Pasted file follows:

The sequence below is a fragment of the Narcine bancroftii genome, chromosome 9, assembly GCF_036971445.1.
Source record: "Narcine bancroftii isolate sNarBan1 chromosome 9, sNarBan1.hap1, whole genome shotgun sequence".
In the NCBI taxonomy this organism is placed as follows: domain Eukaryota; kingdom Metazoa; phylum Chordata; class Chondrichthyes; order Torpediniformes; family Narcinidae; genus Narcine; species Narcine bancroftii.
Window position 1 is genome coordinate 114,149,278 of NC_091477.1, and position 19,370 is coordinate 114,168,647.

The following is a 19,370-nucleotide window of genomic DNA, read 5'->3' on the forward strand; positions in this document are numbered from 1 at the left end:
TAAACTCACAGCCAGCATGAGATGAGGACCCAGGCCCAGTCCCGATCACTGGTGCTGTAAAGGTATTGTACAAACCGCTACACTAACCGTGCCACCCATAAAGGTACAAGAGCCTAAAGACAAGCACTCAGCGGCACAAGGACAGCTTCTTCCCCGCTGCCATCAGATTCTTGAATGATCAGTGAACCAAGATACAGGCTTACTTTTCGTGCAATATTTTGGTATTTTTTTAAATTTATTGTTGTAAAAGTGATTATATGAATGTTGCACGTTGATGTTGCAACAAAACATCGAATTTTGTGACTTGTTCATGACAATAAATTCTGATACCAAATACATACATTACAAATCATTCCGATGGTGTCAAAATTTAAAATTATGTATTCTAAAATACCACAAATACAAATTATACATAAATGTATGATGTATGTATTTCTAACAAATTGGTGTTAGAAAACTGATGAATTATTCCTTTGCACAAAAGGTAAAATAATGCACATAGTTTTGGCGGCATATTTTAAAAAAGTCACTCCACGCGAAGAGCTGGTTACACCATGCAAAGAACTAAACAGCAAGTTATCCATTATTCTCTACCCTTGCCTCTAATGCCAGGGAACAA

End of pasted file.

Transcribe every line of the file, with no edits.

The sequence below is a fragment of the Narcine bancroftii genome, chromosome 9, assembly GCF_036971445.1.
Source record: "Narcine bancroftii isolate sNarBan1 chromosome 9, sNarBan1.hap1, whole genome shotgun sequence".
In the NCBI taxonomy this organism is placed as follows: domain Eukaryota; kingdom Metazoa; phylum Chordata; class Chondrichthyes; order Torpediniformes; family Narcinidae; genus Narcine; species Narcine bancroftii.
Window position 1 is genome coordinate 114,149,278 of NC_091477.1, and position 19,370 is coordinate 114,168,647.

The following is a 19,370-nucleotide window of genomic DNA, read 5'->3' on the forward strand; positions in this document are numbered from 1 at the left end:
TAAACTCACAGCCAGCATGAGATGAGGACCCAGGCCCAGTCCCGATCACTGGTGCTGTAAAGGTATTGTACAAACCGCTACACTAACCGTGCCACCCATAAAGGTACAAGAGCCTAAAGACAAGCACTCAGCGGCACAAGGACAGCTTCTTCCCCGCTGCCATCAGATTCTTGAATGATCAGTGAACCAAGATACAGGCTTACTTTTCGTGCAATATTTTGGTATTTTTTTAAATTTATTGTTGTAAAAGTGATTATATGAATGTTGCACGTTGATGTTGCAACAAAACATCGAATTTTGTGACTTGTTCATGACAATAAATTCTGATACCAAATACATACATTACAAATCATTCCGATGGTGTCAAAATTTAAAATTATGTATTCTAAAATACCACAAATACAAATTATACATAAATGTATGATGTATGTATTTCTAACAAATTGGTGTTAGAAAACTGATGAATTATTCCTTTGCACAAAAGGTAAAATAATGCACATAGTTTTGGCGGCATATTTTAAAAAAGTCACTCCACGCGAAGAGCTGGTTACACCATGCAAAGAACTAAACAGCAAGTTATCCATTATTCTCTACCCTTGCCTCTAATGCCAGGGAACAA